Google announced their ARTOS12 Development Kit for Project Ara, which will allow individual to create their own modules for the modular phone.
Jorge Echeverry, Zemoga’s UX/Creative Lead, is excited about what this release means for the future of phones:
First I was looking at it like a desktop PC: you can upgrade the hardware. I was pessimistic about how much you’ll keep upgrading your phone. But then I found out that that’s the wrong idea. The cool thing about this is the fact that you can have a cheap phone with the things you need. For example, buy the simplest add-ons for the better camera, and you don’t have to buy a 50mpx nokia flagship phone.
It is usually a bad business idea for smartphone manufacturers to have tons of models to try to aim to each part of the market. HTC used to have a ton of different devices selling at the same time, and they were (and still are) on the edge of bankruptcy. The iPhone was very clear in their share of market, but even they saw that they had to offer a few options.
This is solved with Project Ara, because the manufacturers only have to provide high-quality parts and the users will choose what they want. For example, the businessman might need the bigger battery available and nothing else.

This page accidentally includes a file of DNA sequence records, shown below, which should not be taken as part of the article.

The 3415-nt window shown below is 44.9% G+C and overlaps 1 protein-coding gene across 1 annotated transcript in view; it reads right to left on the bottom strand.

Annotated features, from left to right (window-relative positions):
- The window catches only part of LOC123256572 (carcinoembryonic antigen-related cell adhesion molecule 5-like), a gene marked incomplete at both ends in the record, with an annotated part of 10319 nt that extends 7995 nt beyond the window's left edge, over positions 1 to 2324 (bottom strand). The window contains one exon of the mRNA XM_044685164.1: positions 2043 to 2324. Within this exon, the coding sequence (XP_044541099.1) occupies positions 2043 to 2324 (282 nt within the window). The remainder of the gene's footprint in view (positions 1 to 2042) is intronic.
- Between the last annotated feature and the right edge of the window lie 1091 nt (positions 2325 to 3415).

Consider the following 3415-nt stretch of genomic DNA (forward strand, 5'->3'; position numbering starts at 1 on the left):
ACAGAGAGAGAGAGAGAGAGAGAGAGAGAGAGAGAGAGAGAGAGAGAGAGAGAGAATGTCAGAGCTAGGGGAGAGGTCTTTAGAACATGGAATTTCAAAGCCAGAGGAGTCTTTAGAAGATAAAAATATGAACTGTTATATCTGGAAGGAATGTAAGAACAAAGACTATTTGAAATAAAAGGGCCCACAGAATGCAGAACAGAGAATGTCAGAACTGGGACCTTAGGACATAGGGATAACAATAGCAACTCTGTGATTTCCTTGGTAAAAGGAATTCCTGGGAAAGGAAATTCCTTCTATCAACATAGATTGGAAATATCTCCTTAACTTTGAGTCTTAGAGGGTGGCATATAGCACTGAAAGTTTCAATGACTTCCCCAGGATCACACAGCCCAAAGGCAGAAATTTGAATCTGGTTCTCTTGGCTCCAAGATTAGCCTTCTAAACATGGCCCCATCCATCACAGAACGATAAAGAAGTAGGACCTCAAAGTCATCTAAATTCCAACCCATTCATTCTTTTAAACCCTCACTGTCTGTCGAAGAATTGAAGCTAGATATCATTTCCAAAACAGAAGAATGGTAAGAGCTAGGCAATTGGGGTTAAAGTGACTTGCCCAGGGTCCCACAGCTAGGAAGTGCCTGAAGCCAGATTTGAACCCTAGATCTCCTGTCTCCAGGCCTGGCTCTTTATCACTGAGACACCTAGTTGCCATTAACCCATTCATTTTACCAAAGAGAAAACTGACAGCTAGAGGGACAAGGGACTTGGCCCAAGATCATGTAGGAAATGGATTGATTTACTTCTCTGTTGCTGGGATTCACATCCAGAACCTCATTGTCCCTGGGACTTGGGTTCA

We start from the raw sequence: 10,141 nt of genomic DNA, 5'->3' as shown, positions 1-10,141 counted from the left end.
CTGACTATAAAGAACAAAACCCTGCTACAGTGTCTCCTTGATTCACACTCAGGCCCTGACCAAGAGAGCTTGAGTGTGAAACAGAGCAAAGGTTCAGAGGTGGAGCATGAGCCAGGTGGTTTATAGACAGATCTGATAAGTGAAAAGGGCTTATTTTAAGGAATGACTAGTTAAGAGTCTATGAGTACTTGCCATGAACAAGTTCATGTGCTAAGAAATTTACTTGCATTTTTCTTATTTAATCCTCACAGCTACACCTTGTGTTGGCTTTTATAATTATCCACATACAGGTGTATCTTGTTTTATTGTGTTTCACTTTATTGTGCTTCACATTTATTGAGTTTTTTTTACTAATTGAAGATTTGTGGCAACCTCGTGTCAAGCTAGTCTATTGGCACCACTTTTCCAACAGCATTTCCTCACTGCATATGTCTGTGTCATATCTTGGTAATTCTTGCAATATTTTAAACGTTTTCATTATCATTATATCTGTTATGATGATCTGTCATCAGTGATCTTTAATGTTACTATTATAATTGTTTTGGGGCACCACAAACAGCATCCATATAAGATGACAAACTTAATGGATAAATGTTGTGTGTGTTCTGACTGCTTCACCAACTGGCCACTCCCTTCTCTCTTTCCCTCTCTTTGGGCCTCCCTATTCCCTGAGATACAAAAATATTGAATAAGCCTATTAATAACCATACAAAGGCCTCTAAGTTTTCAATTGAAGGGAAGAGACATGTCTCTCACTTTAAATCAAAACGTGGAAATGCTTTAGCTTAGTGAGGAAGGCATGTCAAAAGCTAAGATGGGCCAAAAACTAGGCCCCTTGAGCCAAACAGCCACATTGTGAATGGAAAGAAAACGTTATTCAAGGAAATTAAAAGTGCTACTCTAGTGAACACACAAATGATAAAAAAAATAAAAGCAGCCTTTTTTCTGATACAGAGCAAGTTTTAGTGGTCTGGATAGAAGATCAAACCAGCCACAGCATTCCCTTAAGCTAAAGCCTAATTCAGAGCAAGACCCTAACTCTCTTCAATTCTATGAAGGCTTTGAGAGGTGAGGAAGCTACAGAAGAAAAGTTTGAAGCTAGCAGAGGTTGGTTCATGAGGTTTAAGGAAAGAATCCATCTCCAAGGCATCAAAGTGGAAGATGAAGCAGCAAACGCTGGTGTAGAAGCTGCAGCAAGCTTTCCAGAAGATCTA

It’s not focused on “your smartphone will be updated for years because you can change the parts”, even if that’s possible (and is great if the technology keeps being compatible), but it’s more like “I can adapt my cellphone for any need I have. If I go traveling, I may buy a better camera and leave the rest I don’t need.”
It’s also going to be very cheap to repair.
So that’s the cool thing, like “let me take what I need, but I also can change my mind” and it’s very cool that other people will start making new add-ons.
Chad Rodriguez, Zemoga’s Strategy Lead, agreed, saying “It highlights a new kind of choice. 50 different phones cause people to freeze, but giving them a good foundation to build their own is a choice that empowers.”